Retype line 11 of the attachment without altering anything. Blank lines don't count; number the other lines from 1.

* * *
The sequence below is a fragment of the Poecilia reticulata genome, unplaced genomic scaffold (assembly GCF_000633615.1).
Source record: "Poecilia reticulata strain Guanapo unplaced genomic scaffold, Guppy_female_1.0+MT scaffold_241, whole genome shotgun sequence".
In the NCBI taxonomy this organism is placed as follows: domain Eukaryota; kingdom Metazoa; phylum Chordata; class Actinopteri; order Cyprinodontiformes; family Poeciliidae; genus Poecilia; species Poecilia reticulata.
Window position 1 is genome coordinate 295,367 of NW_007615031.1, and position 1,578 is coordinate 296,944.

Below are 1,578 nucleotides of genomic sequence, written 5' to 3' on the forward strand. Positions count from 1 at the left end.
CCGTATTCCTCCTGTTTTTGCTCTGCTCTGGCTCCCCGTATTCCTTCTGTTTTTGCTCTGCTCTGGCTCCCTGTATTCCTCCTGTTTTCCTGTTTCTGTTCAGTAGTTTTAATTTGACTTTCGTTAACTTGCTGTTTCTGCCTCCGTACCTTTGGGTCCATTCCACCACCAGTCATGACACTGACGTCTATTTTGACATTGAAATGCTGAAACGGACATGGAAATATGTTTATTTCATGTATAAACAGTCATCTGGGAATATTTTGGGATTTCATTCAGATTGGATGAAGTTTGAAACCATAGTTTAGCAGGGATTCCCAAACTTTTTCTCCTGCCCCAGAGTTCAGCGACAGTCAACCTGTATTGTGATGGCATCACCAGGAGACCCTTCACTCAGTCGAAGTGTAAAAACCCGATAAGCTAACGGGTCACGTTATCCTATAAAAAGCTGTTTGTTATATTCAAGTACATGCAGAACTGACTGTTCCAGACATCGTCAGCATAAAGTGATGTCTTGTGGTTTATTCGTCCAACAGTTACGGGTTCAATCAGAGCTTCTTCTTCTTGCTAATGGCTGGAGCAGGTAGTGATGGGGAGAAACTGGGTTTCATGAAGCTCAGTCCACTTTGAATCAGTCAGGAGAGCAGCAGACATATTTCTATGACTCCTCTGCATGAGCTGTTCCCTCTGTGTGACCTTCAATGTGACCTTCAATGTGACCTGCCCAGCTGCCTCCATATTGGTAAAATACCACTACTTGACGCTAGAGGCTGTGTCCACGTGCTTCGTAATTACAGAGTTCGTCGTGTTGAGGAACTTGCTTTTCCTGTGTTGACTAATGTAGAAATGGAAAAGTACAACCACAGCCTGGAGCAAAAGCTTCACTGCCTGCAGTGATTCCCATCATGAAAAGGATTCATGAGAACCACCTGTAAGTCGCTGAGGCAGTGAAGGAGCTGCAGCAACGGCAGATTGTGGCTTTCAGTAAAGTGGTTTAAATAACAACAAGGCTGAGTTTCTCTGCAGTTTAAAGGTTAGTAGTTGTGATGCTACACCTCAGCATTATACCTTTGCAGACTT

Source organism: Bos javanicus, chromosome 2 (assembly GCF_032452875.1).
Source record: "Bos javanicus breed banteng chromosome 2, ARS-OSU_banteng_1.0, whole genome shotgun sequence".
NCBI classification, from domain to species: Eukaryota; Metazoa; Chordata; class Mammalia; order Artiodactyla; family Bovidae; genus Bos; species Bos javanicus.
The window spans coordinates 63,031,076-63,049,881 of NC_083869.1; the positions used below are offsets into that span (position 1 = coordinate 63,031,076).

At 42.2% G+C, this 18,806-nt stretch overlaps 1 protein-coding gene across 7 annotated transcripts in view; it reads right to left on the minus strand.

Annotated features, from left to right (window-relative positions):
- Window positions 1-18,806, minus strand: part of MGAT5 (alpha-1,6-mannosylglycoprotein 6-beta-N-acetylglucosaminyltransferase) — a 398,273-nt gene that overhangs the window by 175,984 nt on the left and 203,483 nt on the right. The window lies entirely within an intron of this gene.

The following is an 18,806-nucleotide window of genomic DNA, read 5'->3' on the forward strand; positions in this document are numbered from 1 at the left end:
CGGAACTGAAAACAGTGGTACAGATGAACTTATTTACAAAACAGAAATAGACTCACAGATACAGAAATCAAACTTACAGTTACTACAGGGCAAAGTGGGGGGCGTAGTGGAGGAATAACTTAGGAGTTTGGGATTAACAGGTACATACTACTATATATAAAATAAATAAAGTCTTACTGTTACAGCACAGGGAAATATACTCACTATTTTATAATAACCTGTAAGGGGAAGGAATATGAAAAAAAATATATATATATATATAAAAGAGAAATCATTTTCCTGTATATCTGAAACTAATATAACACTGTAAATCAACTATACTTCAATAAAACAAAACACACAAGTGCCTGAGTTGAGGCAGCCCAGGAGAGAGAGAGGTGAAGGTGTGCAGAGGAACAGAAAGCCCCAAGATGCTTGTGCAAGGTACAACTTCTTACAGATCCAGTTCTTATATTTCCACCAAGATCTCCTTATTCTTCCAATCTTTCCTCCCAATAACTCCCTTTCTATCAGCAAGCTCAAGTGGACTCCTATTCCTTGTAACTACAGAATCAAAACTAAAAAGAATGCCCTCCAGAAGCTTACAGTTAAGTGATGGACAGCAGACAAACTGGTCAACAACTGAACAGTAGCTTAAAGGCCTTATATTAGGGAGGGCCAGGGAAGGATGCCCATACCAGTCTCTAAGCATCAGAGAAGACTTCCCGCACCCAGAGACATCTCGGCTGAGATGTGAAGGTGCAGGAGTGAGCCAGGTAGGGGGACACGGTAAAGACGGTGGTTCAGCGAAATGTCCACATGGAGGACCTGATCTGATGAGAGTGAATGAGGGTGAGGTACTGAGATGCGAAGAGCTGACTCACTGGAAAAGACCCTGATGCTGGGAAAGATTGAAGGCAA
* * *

At 42.2% G+C, this 18,806-nt stretch overlaps 1 protein-coding gene across 7 annotated transcripts in view; it reads right to left on the minus strand.